CBG (Cannabigerol): Having no psychoactive components, this cannabinoid is usually used as an anti-inflammatory and anti-bacterial drug, known even for stopping the growth of cancer cells.

CBD (Cannabidiol): The second most widely used cannabinoid right next to THC. Newer studies are only beginning to uncover all the medical benefits it can provide. CBD has no psychoactive effects on the user and is even being used as an antipsychotic. It has strong anti-inflammatory effects. It modulates the effects of THC and causes feelings of relaxation. It reduces anxiety and insomnia. Even more, it is being increasingly used in treating arthritis, epileptic seizures, anxiety disorders, schizophrenia, diabetes, MS, Crohn disease, Alzheimer’s, dementia and many more serious health issues. CBD is even known for encouraging the growth of brain cells. As with THC, it is present in living plants in the form of an acid called CBDA, only being transformed into CBD after certain processes like heating are started.

THCV (Tetrahydrocannabivarin): A cannabinoid crucial for regulating a person’s body weight. With it’s effect on the endocannabinoid system, it affects the apetite, without suppressing it completely.

CBDV (Cannabidivarin): A cannabinoid most efficient for easing the symptoms of epillepsy. It is naturally present in the ‘full spectrum’ products and can be applied additionally with concentrates.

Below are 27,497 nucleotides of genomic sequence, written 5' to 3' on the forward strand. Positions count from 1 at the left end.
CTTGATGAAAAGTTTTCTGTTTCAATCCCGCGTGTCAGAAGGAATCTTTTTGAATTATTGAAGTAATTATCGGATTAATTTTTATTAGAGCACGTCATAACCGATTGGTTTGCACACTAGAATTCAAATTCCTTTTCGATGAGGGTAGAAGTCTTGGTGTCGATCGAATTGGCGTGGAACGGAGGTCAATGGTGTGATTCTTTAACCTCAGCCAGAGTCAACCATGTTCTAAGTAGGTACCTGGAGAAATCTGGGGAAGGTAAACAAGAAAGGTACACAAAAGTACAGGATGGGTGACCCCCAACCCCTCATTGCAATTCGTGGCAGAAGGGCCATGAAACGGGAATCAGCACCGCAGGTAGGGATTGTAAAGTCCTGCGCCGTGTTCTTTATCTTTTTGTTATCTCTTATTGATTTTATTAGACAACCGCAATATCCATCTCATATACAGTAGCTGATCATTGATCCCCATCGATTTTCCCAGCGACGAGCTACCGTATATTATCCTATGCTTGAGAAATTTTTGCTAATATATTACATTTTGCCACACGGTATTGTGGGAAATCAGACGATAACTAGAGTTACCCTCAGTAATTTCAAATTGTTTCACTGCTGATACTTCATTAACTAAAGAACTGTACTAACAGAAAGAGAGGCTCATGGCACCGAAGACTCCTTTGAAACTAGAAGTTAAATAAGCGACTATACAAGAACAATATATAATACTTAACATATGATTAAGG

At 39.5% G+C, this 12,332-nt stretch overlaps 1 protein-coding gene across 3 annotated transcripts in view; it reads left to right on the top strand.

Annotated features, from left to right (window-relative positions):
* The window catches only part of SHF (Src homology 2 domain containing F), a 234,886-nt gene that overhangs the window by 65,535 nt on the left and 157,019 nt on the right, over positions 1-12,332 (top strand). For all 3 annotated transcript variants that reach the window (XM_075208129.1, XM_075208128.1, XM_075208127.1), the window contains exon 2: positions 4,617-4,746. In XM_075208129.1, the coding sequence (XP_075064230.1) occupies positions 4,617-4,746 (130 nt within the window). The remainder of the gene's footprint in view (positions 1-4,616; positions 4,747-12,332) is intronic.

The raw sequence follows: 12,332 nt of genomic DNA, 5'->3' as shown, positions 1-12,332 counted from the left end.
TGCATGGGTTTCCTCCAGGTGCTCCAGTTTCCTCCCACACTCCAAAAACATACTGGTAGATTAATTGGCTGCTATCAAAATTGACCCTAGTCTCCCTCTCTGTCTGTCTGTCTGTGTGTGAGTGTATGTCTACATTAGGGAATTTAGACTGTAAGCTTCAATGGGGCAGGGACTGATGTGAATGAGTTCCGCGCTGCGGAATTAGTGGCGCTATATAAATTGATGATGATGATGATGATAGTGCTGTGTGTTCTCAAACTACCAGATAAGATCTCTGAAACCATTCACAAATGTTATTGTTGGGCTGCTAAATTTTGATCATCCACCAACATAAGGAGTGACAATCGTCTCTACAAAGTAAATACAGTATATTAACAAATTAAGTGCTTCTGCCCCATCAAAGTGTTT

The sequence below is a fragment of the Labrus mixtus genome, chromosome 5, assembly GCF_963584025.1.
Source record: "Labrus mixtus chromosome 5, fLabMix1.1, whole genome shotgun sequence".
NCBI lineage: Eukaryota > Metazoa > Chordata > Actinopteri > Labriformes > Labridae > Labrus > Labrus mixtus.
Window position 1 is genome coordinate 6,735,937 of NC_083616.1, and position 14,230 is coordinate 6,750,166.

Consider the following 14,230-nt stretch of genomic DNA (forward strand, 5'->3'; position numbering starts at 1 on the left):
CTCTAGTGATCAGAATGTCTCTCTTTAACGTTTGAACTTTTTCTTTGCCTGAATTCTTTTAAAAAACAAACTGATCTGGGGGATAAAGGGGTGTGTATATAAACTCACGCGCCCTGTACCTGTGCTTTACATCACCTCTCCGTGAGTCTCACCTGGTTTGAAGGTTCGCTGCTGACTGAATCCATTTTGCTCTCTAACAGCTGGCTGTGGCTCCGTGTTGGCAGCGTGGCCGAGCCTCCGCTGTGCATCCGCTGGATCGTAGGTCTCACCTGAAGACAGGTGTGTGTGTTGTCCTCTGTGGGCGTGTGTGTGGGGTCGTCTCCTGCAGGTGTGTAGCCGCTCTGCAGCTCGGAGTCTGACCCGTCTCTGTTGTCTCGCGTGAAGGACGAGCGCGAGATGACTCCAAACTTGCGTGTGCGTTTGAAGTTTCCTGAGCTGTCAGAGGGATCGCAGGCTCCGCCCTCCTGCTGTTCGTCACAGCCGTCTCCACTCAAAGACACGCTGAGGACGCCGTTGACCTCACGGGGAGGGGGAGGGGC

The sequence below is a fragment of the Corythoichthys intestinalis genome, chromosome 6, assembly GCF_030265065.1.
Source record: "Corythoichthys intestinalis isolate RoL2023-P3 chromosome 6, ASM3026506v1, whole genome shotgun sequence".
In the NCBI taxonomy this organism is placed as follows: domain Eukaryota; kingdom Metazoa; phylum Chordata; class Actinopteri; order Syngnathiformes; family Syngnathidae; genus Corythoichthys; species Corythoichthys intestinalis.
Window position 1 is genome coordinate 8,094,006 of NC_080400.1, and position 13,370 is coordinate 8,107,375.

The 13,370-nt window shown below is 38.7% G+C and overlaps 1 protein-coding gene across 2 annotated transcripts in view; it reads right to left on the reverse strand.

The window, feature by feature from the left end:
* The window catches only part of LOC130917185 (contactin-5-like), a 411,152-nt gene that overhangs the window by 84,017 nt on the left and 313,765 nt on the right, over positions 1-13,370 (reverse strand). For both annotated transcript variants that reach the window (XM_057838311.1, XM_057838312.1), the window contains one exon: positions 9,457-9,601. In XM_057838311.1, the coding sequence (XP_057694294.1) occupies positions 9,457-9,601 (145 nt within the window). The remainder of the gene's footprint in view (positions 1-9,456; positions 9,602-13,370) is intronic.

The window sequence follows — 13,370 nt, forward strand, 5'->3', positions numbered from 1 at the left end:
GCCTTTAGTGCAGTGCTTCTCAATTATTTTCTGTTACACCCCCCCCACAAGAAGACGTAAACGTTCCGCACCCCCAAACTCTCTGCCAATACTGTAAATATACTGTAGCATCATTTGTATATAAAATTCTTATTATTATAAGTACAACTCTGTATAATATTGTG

CBN (Cannabinol): A mildly psychoactive cannabinoid known for increasing the effects of THC, although only emerging with THC’s decomposition. Newer studies classify it as an antidepressant, antiepileptic, also known for decreasing intraocular pressure.



TERPENES: There are other substances beside cannabinoids in cannabis plants that benefit our health. Such are terpenes, which are responsible for the specific smell and taste of cannabis plants. The plants produce these substances in order to keep themselves safe from external threats and to stay cool and fresh when being heated by the sun.

Terpenes work as antidepressants, analgesics, sedatives, antioxidants, anxiety medication and anti-inflammatory substances. They are also muscle relaxants and have a role in regulating the widening and narrowing veins. The plant produces them constantly, curiously enough in the same glands as the THCA acid, and they constantly dissolve because of light and heat. There are more than 120 of them and we can find completely different terpenes in the plants of the same sort, even when growing together. They are one of the key ingredients of CBD oil. We will address only the most well-known terpenes: